§ MR. GATHORNE HARDY
AS my right hon. Friend the Chancellor of the Exchequer will have to speak on another subject at a later period, it is better, perhaps, that I should answer the Question of the hon. and learned Gentleman. The real fact of the matter is this. The figures spoken of were very few indeed. My noble Friend the Member for Stamford (Viscount Cranbourne) analysed them for his own purposes, and divided the totals among the different boroughs. The figures which were given to my noble Friend were derived from papers already on the table of the House; that is to say, the old figures obtained in the different Returns were arranged to show, as has been shown in the newspapers, the number of male occupiers in the various boroughs. However, the papers will be in Members' hands shortly. It is necessary that they should be carefully corrected, and they have to come back from the printer's to be revised; but they will probably be in Members' hands to-morrow. The hon. Member for Peterborough (Mr. Whalley) and my hon. and gallant Friend the Member for Harwich (Major Jervis) have moved for papers, which will also be supplied, and which will really put much more information into the hands of Members than the noble Lord the Member for Stamford had before him.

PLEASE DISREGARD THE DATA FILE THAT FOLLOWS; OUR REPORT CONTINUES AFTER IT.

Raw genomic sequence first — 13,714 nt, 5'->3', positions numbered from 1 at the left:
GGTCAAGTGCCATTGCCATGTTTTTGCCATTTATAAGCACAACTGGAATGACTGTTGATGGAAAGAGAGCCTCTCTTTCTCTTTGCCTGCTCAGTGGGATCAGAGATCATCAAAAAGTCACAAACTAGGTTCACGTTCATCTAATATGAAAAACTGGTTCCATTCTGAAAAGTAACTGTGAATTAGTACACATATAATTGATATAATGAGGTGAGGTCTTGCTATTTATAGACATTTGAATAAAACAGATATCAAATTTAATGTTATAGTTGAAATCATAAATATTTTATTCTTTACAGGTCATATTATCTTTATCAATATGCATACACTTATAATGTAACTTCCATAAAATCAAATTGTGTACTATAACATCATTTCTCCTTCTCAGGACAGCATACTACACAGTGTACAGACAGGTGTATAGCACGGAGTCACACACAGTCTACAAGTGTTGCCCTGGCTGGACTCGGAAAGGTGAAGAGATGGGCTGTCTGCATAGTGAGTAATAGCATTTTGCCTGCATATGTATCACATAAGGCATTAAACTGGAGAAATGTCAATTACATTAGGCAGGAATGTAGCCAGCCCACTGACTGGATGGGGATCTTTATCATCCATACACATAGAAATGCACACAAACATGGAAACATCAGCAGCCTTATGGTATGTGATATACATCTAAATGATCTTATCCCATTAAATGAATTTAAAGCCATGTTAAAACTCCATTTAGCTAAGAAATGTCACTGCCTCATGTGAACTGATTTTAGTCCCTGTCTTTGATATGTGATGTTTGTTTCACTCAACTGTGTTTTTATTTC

There are two questions which I should like to put to the right hon. Gentleman the Chancellor of the Exchequer, not on exactly the same subject as the last Question, but in reference to the same chapter of information, and they refer to points which are very material for the convenience of the House. I should like to know from the Chancellor of the Exchequer whether the Printing of the Reform Bill will be so expedited that it may be in the hands of Members on Tuesday morning? [The CHANCELLOR of the EXCHEQUER: Yes, it will.] That is very satisfactory. The other question I have to put is this: It will be recollected that in the blue book of last year there is a statement of the numbers of male occupiers, at different values of occupation, for every borough in the country. Those numbers include the persons who pay their own rates directly and those for whom the landlords pay rates, or who pay them in fact as part of the rent to their landlords. Those Returns draw no distinction between these two classes of persons, so that we have no ground upon 1814 which we can show how many of the occupiers are direct ratepayers, and how many are compound householders, or holders under Sturges Bourne's Act, or under the Small Tenements Act, or other Acts bearing upon the point. The question I want to put is one of great interest, and it is, whether the right hon. Gentleman will be prepared to lay before the House any information affecting the division of those two classes into direct ratepayers or compound householders for each of the boroughs in the country? I dare say the right hon. Gentleman will be able to answer this when he rises presently. Another point which I wish to mention is in reference to the procedure of this evening. Nothing would be more contrary to my own inclination, or to the inclination of my Friends around me, than to endeavour to interpose or intercept the progress of business; but, with reference to the proposal to enter into the discussion of the Navy Estimates to-night, the state of things is peculiar. The Navy Estimates of the present year are not common Navy Estimates; they involve a considerable increase of charge; and, besides that, they involve a considerable commutation of charge. They not only suspend certain descriptions of work now in progress, according to the plans of the late Government, according to the Estimates of last year, but they bring into view other descriptions of work of a very extensive character, and of very great importance; of such a description as to raise the whole question of supplying the naval stations abroad, and the whole question of the number of men to be voted for the navy. That being one of the material circumstances of the case, we have also this, that in the House of Commons to-night we neither have the Minister who prepared these Estimates (Sir John Pakington) to move them, nor the Minister under whose responsibility they are to be carried into effect (Mr. Corry). I trust that my noble Friend the present Secretary to the Admiralty (Lord Henry Lennox) will not suppose that I am impeaching his personal competence to propose the Navy Estimates. I have often heard him speak in this House, and I never heard him when he did not do great credit to himself and great justice to the subject he had charge of; but I speak of his position and responsibility with reference to this subject. It is within my knowledge that many Members on this side of the House wish to 1815 bring into full view, by the discussion on the Navy Estimates, which will necessarily be a long one, the various important subjects of which I have indicated the heads. In the form of the present Navy Estimates it is obviously impossible that this discussion can take place in the House unless in the presence of the responsible Minister. We are not situated as we were on the subject of the Army Estimates, where there was a special necessity for obtaining the Vote of Men with a view to the passing of the Mutiny Act. With regard to money, if there is any necessity for passing a Navy Vote on that bead, a Vote can be passed on account to meet any emergency. Notice could be given of such a Vote to-night, and it could be voted tomorrow evening. With regard to the number of men, there will be an opportunity next week, in the interval between the introduction and the second reading of the Reform Bill, to introduce the Navy Estimates, and then the subject can be fully debated. I put it to the right hon. Gentleman whether it is for the convenience of the House that we should proceed with the statement of the noble Lord (Lord Henry Lennox) this evening. It is not necessary that we should object to the noble Lord making a statement, if the Government think the course of public business will be advanced by that. But it will be impossible for us to arrive at a Vote, as to the number of men, because the question turns upon and involves a number of matters which could not be dealt with except in the presence of the responsible Minister. Would it not, upon the whole, be for the convenience of the House that a day should be appointed, in the middle of next week, for the purpose of dealing with the Navy Estimates? I think I shall be justified in the suggestion I have thrown out by those who have given their minds to the subject and who have the intention of debating it.